Online primary care: response from the regulators

Published: 26 September 2019 Page last updated: 12 May 2022

As regulators of healthcare services, medicines and health professionals throughout the UK, we recognise the importance of encouraging innovation, improvement and sustainability in care, while ensuring that it meets fundamental standards of quality and safety.

Online provision of health and care services challenges the existing regulatory landscape by transforming how care is delivered, where and by whom.

We know the majority of medicines are prescribed and dispensed safely and appropriately online. However, in some cases people are able to access medicines that are not appropriate for them, or in quantities that their regular GP or other NHS services would not prescribe for them. The impact on people and their families can be catastrophic.

Over time, we have become concerned that some providers of online primary care are configuring services in ways that take them out of scope of some or all UK regulators. This means they are not legally subject to the same inspections and safety checks.

A UK-wide cross regulatory forum was established in February 2017. As members, we share information and work together to take a coordinated approach, address regulatory gaps, and help improve the quality and safety of services for people in the UK. We continue to develop our understanding of the benefits and risks of primary care services delivered online, and we work with health and care providers to encourage the use of evidence-based best practice. Members of the forum have specific actions and plans to achieve this:

  • The professional and system regulators are working together with partner organisations to develop shared principles on remote consultations and prescribing to provide support to regulated healthcare providers and professionals.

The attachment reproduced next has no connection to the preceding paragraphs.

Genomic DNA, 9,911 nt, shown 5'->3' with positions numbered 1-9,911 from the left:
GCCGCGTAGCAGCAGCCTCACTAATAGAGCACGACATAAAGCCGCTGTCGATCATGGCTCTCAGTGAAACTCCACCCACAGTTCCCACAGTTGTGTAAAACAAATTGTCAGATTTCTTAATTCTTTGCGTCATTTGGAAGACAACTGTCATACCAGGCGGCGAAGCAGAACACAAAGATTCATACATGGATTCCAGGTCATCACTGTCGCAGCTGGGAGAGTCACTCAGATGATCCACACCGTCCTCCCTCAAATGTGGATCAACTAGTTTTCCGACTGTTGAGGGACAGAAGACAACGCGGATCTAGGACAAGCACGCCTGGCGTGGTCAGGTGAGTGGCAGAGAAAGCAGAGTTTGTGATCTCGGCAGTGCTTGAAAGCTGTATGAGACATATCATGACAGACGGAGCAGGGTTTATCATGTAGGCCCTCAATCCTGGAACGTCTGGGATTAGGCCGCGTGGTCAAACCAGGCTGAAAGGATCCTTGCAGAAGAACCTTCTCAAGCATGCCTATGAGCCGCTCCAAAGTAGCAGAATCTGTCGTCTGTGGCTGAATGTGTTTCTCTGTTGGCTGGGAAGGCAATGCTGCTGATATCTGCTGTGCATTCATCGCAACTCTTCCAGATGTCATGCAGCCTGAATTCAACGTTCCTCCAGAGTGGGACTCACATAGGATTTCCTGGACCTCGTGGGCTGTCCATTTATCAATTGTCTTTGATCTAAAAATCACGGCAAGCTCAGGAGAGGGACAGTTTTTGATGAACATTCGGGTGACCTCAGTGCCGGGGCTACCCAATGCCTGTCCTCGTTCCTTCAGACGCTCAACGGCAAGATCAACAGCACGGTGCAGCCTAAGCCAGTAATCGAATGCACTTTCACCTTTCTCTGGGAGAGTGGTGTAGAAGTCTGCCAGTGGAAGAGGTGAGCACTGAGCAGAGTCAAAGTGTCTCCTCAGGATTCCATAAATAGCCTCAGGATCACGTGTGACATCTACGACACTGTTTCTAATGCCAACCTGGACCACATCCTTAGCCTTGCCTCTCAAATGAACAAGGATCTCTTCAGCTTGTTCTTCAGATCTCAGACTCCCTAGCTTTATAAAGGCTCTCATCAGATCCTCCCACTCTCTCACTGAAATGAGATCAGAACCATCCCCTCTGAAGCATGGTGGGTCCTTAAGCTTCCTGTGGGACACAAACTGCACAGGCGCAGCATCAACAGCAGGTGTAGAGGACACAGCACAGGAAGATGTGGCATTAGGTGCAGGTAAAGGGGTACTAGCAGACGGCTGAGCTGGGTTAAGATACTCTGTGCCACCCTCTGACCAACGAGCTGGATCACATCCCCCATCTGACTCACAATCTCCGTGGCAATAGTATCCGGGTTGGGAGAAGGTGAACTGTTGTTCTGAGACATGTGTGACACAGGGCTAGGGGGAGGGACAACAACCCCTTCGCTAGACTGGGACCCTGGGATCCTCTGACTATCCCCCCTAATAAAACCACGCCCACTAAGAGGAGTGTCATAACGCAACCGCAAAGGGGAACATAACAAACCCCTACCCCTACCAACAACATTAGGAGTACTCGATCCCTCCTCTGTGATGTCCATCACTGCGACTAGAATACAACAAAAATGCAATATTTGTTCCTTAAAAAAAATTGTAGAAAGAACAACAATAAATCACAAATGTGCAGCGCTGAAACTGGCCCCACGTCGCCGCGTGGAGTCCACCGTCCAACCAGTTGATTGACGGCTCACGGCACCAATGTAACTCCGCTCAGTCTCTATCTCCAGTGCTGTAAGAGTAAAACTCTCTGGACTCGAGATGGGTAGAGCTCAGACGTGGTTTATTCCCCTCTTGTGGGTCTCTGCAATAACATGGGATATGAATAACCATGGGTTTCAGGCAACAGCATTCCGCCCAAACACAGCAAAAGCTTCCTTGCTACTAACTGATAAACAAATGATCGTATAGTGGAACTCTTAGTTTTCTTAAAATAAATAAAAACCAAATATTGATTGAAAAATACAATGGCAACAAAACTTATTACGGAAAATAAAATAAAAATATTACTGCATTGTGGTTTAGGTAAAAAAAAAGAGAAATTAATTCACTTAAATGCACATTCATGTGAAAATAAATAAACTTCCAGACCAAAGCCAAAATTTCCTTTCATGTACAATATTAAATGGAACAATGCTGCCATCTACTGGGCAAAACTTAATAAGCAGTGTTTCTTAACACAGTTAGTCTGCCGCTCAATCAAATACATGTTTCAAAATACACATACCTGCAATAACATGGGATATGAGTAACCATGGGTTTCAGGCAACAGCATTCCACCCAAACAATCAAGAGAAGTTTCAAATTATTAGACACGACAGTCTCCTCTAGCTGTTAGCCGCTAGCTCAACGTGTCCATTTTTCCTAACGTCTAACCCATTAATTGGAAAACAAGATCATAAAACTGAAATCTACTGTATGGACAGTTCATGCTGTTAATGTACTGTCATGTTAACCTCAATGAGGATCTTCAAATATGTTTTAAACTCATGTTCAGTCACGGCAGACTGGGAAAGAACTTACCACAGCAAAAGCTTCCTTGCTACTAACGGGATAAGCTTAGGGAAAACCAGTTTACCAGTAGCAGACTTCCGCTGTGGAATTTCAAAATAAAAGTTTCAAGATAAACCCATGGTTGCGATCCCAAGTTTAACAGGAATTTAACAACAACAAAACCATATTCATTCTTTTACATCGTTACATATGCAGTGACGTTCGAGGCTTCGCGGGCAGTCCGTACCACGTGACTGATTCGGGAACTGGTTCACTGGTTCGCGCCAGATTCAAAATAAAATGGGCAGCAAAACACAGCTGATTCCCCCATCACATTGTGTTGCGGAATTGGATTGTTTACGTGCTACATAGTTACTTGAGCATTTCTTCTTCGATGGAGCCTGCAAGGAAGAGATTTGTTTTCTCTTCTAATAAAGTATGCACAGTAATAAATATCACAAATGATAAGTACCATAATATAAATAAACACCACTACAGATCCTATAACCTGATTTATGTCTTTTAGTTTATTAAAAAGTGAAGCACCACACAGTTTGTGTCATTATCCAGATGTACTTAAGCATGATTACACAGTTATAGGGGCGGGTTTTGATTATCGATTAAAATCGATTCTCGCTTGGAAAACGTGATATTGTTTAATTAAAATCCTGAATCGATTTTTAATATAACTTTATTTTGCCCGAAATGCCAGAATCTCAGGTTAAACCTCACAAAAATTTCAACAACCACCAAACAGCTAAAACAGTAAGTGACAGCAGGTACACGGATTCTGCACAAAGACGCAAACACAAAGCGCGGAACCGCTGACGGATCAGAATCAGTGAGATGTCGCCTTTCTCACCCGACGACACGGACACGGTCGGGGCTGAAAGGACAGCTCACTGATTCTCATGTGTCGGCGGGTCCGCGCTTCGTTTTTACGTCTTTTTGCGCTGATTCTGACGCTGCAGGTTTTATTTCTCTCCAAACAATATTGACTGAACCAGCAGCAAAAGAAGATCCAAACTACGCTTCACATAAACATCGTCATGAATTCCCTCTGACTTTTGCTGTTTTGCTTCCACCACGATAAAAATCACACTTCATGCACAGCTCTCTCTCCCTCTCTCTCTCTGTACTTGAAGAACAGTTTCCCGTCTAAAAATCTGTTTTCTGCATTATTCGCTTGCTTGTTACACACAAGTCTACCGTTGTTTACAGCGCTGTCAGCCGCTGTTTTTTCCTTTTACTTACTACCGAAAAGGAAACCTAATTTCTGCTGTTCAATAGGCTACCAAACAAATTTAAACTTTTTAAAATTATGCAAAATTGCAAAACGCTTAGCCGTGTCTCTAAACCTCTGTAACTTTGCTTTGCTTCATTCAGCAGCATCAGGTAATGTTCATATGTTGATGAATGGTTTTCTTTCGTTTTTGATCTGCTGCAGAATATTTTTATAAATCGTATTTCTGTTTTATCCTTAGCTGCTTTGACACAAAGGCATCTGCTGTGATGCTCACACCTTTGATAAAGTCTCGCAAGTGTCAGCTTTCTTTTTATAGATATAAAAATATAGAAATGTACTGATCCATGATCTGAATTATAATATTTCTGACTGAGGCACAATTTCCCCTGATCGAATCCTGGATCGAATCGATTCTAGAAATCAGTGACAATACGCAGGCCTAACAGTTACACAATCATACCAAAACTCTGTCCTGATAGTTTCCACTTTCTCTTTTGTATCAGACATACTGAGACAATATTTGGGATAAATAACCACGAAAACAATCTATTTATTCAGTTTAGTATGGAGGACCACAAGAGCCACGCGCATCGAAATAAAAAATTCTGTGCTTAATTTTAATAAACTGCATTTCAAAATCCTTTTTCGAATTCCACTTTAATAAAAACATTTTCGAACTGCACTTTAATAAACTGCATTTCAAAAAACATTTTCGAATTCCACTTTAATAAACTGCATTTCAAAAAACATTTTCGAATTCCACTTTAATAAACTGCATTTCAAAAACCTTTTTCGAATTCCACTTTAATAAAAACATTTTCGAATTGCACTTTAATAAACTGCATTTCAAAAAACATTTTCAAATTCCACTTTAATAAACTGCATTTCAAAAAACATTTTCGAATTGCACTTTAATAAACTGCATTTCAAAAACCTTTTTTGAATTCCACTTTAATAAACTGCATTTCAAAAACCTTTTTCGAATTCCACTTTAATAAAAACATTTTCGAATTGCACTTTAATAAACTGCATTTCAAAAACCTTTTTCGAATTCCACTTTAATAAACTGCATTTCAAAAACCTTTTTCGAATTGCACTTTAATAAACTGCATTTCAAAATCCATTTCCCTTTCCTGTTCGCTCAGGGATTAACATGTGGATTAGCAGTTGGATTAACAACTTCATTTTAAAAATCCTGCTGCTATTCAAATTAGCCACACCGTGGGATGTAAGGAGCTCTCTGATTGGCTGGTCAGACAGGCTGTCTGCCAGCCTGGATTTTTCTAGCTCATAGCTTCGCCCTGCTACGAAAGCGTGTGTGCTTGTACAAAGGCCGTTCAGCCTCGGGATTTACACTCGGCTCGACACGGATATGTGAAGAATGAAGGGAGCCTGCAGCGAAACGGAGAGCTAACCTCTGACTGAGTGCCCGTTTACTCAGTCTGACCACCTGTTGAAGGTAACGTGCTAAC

• We are also jointly developing information for the public to consider when using online services, to ensure they can access evidence-based, safe and effective care.
  • The General Pharmaceutical Council (GPhC) has published updated guidance for pharmacy owners providing pharmacy services at a distance, including on the internet. This includes further safeguards to help make sure that people can only obtain medicines from online pharmacies that are safe and clinically appropriate for them. GPhC inspectors are looking for evidence that the guidance is being followed during pharmacy inspections.
  • The General Medical Council (GMC) has guidance for doctors on remote consultations and prescribing, as well as specific advice on good practice in this area. Later this year GMC plans to launch a call for evidence on whether its prescribing guidance needs to be updated in light of the fast pace of change in remote healthcare services.
  • The Care Quality Commission (CQC) has inspected all registered online providers in England and published the findings from the first programme of inspections. All registered online providers will now receive a quality rating following inspection. CQC has requested changes to the law to bring online providers into regulation that have so far been out of scope due to their configuration, which means they must be registered with CQC by law.
  • The Regulation and Quality Improvement Authority (RQIA) inspects all registered online providers in Northern Ireland. If the online provider is also registered and inspected by another system regulator, RQIA uses the information from the most recent inspection to inform its inspection approach.
  • The Medicines and Healthcare products Regulatory Agency (MHRA) has undertaken a sustained public awareness campaign targeting specific audiences about fake medicines. MHRA is working with the Department of Health and Social Care and others to review opioid addiction, including online sales.